We're also very clever!!! We encourage all workers to train and develop their skills both internally and externally by attending various courses and gaining qualifications relevant to their roles.


Good luck to you but I can't see how a small distribution company is proof that there is another model that all firms small or large, in any industry could follow.

Co-operatives exist but they tend to exist only in certain markets.

Edited by Northern Sol, 04 November 2013 - 07:55 PM.


#70 Northern Sol

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Posted 04 November 2013 - 07:56 PM

The latest, taken from our trade paper (only in the actual paper, the web link doesn't have this) is that the 500+ who voted for strike/against the companies initial proposals will be sacked and employed again on worse terms than those who voted for the reforms. Apparently the terms will be in the companies pension contributions, those voting for the reforms will get 11% and those who voted against, 9%.


Scaremongering.

The company has no way of knowing who voted which way in a secret ballot held by a trade union.

#71 archibald

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Posted 04 November 2013 - 08:22 PM

What is the title of the trade paper?

PRW (Plastics and Rubber Weekly)



#72 archibald

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Posted 04 November 2013 - 08:28 PM

Scaremongering.

The company has no way of knowing who voted which way in a secret ballot held by a trade union.

 

This is the exact quote from the story.

"Although the dispute has been settled, staff/management relations look likely to continue to be frosty following news that employees who rejected the pension shakeup will receive a smaller settlement than those who signed up to the survival plan. The 665 workers who initially rejected the Ineos proposal will be sacked and rehired as new employees. They will receive a company pension contribution of 9% - those that backed the plan will get 11%".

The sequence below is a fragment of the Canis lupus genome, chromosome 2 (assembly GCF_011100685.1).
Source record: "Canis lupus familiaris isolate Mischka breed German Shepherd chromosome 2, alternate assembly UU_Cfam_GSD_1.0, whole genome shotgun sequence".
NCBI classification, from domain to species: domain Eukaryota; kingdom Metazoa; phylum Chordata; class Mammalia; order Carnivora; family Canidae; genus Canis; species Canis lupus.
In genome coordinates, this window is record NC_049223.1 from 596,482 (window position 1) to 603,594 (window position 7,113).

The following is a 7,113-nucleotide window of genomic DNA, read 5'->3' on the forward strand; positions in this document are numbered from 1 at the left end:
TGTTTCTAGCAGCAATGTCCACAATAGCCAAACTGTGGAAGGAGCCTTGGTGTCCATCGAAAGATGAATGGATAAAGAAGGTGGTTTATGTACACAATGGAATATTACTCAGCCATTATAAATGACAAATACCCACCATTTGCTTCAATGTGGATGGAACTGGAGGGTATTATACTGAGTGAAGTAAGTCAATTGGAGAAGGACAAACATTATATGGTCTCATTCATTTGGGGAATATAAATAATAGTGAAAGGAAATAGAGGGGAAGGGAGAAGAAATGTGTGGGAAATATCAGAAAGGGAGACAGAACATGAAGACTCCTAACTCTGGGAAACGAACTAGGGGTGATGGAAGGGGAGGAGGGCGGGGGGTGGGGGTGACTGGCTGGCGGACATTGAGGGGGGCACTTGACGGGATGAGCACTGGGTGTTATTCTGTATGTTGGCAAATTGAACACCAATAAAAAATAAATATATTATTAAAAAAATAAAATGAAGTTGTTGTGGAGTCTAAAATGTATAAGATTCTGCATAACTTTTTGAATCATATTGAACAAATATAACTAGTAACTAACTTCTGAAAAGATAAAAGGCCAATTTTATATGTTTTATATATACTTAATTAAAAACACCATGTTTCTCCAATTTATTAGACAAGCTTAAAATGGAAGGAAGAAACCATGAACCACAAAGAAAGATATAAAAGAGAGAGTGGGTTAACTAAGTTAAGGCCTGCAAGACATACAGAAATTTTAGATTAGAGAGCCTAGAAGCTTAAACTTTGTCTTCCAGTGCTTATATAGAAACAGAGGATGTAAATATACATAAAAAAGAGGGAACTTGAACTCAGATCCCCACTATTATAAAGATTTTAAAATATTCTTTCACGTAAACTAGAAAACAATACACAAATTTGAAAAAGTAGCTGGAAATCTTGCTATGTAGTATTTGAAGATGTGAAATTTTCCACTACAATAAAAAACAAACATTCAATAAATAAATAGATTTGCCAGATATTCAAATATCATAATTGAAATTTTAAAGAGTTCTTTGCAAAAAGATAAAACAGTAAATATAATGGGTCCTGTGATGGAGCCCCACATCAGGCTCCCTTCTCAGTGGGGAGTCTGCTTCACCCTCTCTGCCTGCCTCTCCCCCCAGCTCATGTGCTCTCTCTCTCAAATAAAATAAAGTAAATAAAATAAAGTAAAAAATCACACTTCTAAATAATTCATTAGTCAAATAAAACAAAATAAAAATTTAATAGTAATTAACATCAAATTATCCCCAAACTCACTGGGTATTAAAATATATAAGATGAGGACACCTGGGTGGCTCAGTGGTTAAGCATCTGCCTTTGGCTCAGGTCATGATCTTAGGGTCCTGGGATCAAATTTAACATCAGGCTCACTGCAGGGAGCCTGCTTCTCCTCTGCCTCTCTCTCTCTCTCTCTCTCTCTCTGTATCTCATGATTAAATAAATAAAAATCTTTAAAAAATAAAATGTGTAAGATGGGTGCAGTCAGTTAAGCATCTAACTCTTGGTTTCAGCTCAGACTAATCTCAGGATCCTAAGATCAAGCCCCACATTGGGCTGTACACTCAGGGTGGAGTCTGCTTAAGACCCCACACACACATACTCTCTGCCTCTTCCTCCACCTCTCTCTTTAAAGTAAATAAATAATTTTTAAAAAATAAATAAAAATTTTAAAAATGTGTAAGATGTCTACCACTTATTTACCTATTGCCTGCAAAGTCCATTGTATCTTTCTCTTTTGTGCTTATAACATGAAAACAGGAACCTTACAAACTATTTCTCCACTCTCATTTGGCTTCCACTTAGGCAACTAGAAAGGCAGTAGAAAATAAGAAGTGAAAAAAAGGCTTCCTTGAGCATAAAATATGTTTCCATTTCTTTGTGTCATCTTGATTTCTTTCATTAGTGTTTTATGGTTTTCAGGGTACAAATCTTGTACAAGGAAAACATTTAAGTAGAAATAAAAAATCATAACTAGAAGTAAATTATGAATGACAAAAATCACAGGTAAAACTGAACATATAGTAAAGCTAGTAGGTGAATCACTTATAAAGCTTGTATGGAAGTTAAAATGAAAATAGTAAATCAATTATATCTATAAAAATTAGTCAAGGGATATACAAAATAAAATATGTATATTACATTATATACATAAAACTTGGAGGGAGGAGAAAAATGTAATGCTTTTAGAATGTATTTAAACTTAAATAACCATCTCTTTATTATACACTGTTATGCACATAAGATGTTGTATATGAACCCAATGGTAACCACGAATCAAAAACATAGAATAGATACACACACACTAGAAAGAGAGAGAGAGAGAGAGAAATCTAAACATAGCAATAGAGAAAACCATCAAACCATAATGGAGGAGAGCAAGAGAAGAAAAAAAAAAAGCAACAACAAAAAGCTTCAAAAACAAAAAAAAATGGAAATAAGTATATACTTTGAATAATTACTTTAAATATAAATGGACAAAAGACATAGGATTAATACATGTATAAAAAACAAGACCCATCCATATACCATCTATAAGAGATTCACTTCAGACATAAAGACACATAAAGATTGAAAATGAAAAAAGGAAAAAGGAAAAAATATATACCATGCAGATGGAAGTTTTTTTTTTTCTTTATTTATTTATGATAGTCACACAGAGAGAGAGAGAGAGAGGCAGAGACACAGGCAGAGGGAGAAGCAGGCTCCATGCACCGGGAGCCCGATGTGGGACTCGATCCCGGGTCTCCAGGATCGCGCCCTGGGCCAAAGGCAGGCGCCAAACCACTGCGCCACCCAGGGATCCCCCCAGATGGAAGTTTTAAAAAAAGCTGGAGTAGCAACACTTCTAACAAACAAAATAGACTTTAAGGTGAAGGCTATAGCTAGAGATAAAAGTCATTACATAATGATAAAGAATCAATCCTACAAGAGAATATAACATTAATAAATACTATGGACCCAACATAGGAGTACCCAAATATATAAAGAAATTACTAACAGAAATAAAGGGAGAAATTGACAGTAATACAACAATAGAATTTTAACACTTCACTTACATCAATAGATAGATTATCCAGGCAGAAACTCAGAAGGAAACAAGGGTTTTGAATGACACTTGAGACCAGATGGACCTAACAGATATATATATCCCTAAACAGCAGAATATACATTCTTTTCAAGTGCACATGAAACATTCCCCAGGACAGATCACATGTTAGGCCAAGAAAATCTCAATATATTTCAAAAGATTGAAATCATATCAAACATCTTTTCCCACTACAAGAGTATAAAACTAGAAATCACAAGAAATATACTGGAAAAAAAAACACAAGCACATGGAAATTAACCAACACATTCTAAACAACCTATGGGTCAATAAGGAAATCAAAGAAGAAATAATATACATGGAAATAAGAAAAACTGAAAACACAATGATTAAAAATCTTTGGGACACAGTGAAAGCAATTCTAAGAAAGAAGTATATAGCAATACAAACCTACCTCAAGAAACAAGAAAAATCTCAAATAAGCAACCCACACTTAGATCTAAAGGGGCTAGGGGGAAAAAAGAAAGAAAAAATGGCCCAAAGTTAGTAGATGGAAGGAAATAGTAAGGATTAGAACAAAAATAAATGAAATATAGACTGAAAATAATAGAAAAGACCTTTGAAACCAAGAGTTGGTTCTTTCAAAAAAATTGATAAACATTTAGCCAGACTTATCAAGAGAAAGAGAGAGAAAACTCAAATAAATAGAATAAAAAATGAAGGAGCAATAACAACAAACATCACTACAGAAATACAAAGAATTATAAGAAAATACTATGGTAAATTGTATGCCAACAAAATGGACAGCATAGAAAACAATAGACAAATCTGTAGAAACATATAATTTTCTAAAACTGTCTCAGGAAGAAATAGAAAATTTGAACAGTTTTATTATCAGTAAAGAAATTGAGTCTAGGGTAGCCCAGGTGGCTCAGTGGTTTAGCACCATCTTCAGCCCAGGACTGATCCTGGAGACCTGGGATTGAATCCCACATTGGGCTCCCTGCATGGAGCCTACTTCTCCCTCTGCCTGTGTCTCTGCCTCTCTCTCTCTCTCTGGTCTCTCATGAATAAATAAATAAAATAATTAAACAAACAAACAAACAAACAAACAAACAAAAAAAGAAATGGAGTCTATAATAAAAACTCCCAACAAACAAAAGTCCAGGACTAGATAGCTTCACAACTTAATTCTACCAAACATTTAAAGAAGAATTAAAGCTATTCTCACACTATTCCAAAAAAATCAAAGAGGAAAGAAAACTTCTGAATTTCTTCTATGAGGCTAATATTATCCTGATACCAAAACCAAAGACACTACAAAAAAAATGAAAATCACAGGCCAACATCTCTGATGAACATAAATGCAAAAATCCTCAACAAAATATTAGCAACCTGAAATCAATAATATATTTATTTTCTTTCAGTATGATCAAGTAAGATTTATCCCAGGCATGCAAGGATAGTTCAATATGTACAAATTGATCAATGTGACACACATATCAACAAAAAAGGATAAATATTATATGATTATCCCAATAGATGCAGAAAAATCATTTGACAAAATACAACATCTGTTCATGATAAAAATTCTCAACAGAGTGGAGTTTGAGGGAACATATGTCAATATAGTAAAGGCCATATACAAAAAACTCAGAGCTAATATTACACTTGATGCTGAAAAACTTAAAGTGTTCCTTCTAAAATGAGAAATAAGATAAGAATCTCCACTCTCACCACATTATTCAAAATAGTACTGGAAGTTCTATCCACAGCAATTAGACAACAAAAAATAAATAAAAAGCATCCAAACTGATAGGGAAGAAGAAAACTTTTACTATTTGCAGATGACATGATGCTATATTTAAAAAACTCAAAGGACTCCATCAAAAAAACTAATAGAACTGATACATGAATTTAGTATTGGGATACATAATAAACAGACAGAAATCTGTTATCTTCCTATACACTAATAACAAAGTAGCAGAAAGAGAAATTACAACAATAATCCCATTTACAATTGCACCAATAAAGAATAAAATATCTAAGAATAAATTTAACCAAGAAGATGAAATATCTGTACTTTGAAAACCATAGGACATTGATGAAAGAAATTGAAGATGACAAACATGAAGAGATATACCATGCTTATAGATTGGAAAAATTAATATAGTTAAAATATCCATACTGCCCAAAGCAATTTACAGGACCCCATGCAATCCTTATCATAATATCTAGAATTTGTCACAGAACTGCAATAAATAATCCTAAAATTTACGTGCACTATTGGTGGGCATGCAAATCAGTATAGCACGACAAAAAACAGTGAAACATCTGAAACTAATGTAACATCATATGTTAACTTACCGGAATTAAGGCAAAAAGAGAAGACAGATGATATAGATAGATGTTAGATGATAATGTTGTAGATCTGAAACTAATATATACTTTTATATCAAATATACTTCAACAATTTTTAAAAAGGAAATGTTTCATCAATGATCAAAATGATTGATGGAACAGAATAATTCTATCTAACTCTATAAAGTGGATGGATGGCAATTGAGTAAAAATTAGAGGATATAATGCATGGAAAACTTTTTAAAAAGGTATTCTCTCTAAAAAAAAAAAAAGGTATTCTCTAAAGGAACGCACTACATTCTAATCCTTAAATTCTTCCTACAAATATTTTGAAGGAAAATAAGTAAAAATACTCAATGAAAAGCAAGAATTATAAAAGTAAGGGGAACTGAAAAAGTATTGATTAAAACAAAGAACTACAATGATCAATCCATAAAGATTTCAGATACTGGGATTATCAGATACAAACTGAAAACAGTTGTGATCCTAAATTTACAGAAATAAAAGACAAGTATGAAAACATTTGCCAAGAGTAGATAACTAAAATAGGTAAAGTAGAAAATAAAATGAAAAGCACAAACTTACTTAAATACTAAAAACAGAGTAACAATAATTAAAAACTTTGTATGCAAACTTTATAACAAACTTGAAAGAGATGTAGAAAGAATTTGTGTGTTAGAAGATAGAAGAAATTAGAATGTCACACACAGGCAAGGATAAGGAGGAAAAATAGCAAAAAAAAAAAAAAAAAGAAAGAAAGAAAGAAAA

I don't think the union ballot will come into it, I'm guessing the company issued new terms to be signed either agreeing or rejecting the proposals and took the numbers from that.


Edited by archibald, 04 November 2013 - 08:28 PM.


#73 JohnM

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Posted 04 November 2013 - 08:39 PM

Good luck to you but I can't see how a small distribution company is proof that there is another model that all firms small or large, in any industry could follow.

Co-operatives exist but they tend to exist only in certain markets.

 

MONDRAGON Corporation is the embodiment of the co-operative movement that began in 1956, the year that witnessed the creation of the first industrial cooperative in Mondragón in the province of Gipuzkoa; 

 

see http://www.mondragon.../en-US/ENG.aspx

 

Phil and I are probably at opposite ends of the political spectrum but in my world as well as his there is room for  a wide range of business models and it has been interesting to look into this approach if only on the Internet.


Edited by JohnM, 04 November 2013 - 08:40 PM.


#74 Methven Hornet

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Posted 05 November 2013 - 06:57 AM

This is the exact quote from the story.

I don't think the union ballot will come into it, I'm guessing the company issued new terms to be signed either agreeing or rejecting the proposals and took the numbers from that.

 

That is exactly what happened.


"There are now more pandas in Scotland than Tory MPs."

#75 Methven Hornet

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Posted 05 November 2013 - 06:58 AM

PRW (Plastics and Rubber Weekly)

 

Woah! ;)


"There are now more pandas in Scotland than Tory MPs."

#76 Larry the Leit

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Posted 05 November 2013 - 07:49 AM

That is exactly what happened.

 

Nice.  That's got to be worth a legal challenge has it not?